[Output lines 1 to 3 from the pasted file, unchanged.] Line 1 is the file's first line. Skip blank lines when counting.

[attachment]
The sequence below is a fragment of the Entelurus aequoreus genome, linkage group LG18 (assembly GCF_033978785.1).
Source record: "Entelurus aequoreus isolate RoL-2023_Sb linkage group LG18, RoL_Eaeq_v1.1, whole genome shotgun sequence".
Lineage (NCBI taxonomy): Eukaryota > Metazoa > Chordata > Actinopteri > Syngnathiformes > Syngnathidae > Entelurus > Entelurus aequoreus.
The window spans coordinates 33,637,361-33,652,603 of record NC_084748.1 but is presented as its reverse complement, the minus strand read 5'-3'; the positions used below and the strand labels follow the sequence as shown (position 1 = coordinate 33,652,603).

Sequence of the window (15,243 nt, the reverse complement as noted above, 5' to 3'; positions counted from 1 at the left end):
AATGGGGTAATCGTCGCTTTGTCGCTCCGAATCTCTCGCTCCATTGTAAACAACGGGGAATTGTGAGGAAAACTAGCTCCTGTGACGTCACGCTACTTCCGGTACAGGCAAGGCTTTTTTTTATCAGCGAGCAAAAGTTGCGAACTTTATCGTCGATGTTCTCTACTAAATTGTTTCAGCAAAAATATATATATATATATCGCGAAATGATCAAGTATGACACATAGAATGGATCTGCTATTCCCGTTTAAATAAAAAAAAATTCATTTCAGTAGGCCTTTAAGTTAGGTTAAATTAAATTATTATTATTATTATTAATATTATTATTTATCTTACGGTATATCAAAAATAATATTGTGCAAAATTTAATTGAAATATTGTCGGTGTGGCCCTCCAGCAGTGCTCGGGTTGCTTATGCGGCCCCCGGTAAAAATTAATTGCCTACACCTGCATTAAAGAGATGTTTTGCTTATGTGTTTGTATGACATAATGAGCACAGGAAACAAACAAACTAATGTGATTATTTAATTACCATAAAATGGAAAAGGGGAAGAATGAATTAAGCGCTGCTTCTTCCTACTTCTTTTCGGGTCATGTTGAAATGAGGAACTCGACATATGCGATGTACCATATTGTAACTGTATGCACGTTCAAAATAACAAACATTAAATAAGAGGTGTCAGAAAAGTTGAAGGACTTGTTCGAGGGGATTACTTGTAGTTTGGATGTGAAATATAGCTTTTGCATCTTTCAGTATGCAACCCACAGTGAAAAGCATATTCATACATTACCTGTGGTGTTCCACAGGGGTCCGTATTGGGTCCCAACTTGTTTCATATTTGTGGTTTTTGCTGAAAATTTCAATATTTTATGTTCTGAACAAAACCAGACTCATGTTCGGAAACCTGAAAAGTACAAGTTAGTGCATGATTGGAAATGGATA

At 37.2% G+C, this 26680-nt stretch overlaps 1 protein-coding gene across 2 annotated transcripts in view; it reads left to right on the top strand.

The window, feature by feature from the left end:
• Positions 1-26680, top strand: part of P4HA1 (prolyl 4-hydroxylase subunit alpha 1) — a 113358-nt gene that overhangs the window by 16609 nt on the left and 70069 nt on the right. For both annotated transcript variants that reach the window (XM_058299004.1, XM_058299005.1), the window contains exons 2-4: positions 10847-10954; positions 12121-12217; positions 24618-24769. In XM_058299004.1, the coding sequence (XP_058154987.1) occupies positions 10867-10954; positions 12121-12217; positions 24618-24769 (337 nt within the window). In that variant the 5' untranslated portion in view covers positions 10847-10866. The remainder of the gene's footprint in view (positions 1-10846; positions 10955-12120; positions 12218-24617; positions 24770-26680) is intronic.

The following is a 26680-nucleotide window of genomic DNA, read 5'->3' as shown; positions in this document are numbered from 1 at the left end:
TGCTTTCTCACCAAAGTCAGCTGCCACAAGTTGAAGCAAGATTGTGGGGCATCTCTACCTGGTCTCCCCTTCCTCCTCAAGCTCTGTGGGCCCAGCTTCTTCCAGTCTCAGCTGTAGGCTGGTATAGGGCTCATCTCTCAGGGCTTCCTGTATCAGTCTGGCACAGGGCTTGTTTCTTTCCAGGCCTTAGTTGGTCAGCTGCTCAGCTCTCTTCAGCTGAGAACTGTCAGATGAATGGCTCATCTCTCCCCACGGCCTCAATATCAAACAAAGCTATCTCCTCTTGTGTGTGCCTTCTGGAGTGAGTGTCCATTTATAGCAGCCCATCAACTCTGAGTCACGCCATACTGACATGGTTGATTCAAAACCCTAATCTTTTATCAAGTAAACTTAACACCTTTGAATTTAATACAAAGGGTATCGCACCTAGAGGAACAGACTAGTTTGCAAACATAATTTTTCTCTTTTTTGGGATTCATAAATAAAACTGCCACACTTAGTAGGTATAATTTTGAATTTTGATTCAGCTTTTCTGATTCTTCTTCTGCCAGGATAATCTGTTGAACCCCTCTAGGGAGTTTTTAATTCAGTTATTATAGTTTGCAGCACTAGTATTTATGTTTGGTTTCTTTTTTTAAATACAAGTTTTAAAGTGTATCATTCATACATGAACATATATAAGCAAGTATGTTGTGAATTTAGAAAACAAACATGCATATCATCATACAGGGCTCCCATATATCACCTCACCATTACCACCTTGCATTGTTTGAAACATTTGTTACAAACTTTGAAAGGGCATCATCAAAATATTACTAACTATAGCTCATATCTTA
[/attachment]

The sequence below is a fragment of the Entelurus aequoreus genome, linkage group LG18 (assembly GCF_033978785.1).
Source record: "Entelurus aequoreus isolate RoL-2023_Sb linkage group LG18, RoL_Eaeq_v1.1, whole genome shotgun sequence".
Lineage (NCBI taxonomy): Eukaryota > Metazoa > Chordata > Actinopteri > Syngnathiformes > Syngnathidae > Entelurus > Entelurus aequoreus.